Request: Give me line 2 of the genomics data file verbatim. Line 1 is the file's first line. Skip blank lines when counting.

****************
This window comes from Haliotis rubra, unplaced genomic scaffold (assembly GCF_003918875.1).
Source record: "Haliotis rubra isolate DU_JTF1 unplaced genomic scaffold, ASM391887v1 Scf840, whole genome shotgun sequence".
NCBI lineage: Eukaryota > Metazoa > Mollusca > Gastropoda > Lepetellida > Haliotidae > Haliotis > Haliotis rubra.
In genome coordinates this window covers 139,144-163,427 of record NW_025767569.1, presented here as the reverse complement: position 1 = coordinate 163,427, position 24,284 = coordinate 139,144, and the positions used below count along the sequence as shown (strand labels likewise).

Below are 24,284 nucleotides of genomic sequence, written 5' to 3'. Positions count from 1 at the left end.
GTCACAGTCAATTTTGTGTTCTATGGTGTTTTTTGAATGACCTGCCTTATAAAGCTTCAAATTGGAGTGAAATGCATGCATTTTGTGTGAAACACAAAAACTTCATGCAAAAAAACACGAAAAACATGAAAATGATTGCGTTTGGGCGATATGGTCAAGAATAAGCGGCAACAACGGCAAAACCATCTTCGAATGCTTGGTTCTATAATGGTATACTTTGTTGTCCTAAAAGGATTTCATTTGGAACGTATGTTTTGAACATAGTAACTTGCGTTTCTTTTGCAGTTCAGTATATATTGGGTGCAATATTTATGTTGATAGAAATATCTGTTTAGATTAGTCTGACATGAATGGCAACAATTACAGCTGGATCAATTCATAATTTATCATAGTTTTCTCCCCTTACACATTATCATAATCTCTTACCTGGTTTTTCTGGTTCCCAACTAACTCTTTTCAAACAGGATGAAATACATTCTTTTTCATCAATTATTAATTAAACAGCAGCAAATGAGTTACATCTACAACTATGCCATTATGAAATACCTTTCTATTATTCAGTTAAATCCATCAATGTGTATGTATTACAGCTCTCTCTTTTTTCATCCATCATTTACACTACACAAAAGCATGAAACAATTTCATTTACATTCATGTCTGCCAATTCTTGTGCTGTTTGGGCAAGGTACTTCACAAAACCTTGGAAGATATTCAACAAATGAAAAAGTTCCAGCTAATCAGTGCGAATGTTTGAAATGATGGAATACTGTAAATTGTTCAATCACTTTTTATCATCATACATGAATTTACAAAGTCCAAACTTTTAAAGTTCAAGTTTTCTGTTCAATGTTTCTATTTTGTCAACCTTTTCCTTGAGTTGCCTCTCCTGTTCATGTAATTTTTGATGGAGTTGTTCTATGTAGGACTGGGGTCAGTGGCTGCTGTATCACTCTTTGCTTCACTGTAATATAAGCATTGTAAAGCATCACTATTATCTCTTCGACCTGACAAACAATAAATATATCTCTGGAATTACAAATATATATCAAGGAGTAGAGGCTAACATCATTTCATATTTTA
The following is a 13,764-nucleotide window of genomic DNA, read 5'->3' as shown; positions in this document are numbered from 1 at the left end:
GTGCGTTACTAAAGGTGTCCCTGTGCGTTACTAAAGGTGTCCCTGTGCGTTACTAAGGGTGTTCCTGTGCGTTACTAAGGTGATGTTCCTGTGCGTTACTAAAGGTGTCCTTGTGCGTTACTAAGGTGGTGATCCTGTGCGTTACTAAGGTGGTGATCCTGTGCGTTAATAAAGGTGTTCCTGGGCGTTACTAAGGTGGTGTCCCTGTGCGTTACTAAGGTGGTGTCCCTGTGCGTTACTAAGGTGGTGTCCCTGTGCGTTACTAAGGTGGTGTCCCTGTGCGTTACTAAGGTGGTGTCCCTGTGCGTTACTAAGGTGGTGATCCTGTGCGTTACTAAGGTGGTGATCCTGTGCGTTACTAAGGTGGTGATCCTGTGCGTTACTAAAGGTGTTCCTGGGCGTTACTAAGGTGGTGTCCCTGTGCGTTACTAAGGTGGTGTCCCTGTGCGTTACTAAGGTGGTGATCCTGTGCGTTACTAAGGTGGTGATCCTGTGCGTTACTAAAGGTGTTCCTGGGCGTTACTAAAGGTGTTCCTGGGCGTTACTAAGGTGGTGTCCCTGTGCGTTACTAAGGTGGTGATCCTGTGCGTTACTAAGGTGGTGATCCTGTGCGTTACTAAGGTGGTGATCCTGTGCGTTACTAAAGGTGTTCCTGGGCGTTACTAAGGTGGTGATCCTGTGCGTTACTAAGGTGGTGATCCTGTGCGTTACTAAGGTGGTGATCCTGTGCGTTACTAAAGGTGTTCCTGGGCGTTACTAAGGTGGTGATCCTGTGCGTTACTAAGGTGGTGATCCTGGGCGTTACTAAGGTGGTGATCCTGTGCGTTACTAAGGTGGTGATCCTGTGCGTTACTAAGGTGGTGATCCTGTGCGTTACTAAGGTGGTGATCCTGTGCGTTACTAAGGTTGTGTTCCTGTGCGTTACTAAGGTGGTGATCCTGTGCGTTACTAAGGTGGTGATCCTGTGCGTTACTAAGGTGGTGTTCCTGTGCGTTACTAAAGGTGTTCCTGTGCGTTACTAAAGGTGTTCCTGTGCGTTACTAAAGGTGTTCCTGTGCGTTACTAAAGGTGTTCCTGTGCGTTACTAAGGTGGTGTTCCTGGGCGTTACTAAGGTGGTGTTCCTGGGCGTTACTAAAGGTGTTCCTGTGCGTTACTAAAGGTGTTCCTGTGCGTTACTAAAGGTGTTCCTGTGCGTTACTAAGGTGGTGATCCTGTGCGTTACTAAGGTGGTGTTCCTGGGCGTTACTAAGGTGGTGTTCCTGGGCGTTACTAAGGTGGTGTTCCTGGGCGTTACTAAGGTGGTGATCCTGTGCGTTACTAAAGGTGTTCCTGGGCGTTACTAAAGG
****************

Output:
Source record: "Haliotis rubra isolate DU_JTF1 unplaced genomic scaffold, ASM391887v1 Scf840, whole genome shotgun sequence".